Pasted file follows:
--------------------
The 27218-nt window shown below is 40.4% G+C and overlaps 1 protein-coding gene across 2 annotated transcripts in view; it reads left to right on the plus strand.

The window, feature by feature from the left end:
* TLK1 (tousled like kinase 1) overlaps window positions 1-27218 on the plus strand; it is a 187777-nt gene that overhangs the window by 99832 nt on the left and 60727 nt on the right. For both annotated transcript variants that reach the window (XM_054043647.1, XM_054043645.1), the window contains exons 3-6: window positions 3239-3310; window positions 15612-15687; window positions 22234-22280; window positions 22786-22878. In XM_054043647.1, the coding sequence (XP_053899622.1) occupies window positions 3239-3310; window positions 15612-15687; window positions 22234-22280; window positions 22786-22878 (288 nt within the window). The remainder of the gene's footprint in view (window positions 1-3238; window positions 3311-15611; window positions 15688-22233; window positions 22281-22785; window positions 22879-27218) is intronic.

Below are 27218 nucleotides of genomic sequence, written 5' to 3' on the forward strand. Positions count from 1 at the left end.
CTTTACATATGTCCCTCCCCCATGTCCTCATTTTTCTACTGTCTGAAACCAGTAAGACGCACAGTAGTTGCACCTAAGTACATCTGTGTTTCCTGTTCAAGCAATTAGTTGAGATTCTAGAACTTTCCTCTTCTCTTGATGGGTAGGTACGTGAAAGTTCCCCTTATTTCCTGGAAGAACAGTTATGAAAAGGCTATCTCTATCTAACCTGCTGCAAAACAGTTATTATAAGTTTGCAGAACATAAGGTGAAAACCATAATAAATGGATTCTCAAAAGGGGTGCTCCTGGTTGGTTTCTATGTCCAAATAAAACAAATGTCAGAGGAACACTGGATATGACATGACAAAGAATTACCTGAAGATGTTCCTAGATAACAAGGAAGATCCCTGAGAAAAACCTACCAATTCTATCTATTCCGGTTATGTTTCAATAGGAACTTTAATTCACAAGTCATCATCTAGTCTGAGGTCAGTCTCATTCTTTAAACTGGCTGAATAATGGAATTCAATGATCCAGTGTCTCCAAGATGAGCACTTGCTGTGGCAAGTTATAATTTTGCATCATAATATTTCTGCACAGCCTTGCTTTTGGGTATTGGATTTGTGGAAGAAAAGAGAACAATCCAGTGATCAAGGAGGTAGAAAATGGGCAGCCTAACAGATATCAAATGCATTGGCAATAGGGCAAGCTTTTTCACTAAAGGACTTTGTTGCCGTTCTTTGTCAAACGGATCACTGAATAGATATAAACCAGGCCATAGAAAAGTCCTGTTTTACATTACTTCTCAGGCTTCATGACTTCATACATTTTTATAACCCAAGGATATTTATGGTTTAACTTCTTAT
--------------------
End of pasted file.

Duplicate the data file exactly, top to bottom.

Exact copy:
The 27218-nt window shown below is 40.4% G+C and overlaps 1 protein-coding gene across 2 annotated transcripts in view; it reads left to right on the plus strand.

The window, feature by feature from the left end:
* TLK1 (tousled like kinase 1) overlaps window positions 1-27218 on the plus strand; it is a 187777-nt gene that overhangs the window by 99832 nt on the left and 60727 nt on the right. For both annotated transcript variants that reach the window (XM_054043647.1, XM_054043645.1), the window contains exons 3-6: window positions 3239-3310; window positions 15612-15687; window positions 22234-22280; window positions 22786-22878. In XM_054043647.1, the coding sequence (XP_053899622.1) occupies window positions 3239-3310; window positions 15612-15687; window positions 22234-22280; window positions 22786-22878 (288 nt within the window). The remainder of the gene's footprint in view (window positions 1-3238; window positions 3311-15611; window positions 15688-22233; window positions 22281-22785; window positions 22879-27218) is intronic.

Below are 27218 nucleotides of genomic sequence, written 5' to 3' on the forward strand. Positions count from 1 at the left end.
CTTTACATATGTCCCTCCCCCATGTCCTCATTTTTCTACTGTCTGAAACCAGTAAGACGCACAGTAGTTGCACCTAAGTACATCTGTGTTTCCTGTTCAAGCAATTAGTTGAGATTCTAGAACTTTCCTCTTCTCTTGATGGGTAGGTACGTGAAAGTTCCCCTTATTTCCTGGAAGAACAGTTATGAAAAGGCTATCTCTATCTAACCTGCTGCAAAACAGTTATTATAAGTTTGCAGAACATAAGGTGAAAACCATAATAAATGGATTCTCAAAAGGGGTGCTCCTGGTTGGTTTCTATGTCCAAATAAAACAAATGTCAGAGGAACACTGGATATGACATGACAAAGAATTACCTGAAGATGTTCCTAGATAACAAGGAAGATCCCTGAGAAAAACCTACCAATTCTATCTATTCCGGTTATGTTTCAATAGGAACTTTAATTCACAAGTCATCATCTAGTCTGAGGTCAGTCTCATTCTTTAAACTGGCTGAATAATGGAATTCAATGATCCAGTGTCTCCAAGATGAGCACTTGCTGTGGCAAGTTATAATTTTGCATCATAATATTTCTGCACAGCCTTGCTTTTGGGTATTGGATTTGTGGAAGAAAAGAGAACAATCCAGTGATCAAGGAGGTAGAAAATGGGCAGCCTAACAGATATCAAATGCATTGGCAATAGGGCAAGCTTTTTCACTAAAGGACTTTGTTGCCGTTCTTTGTCAAACGGATCACTGAATAGATATAAACCAGGCCATAGAAAAGTCCTGTTTTACATTACTTCTCAGGCTTCATGACTTCATACATTTTTATAACCCAAGGATATTTATGGTTTAACTTCTTAT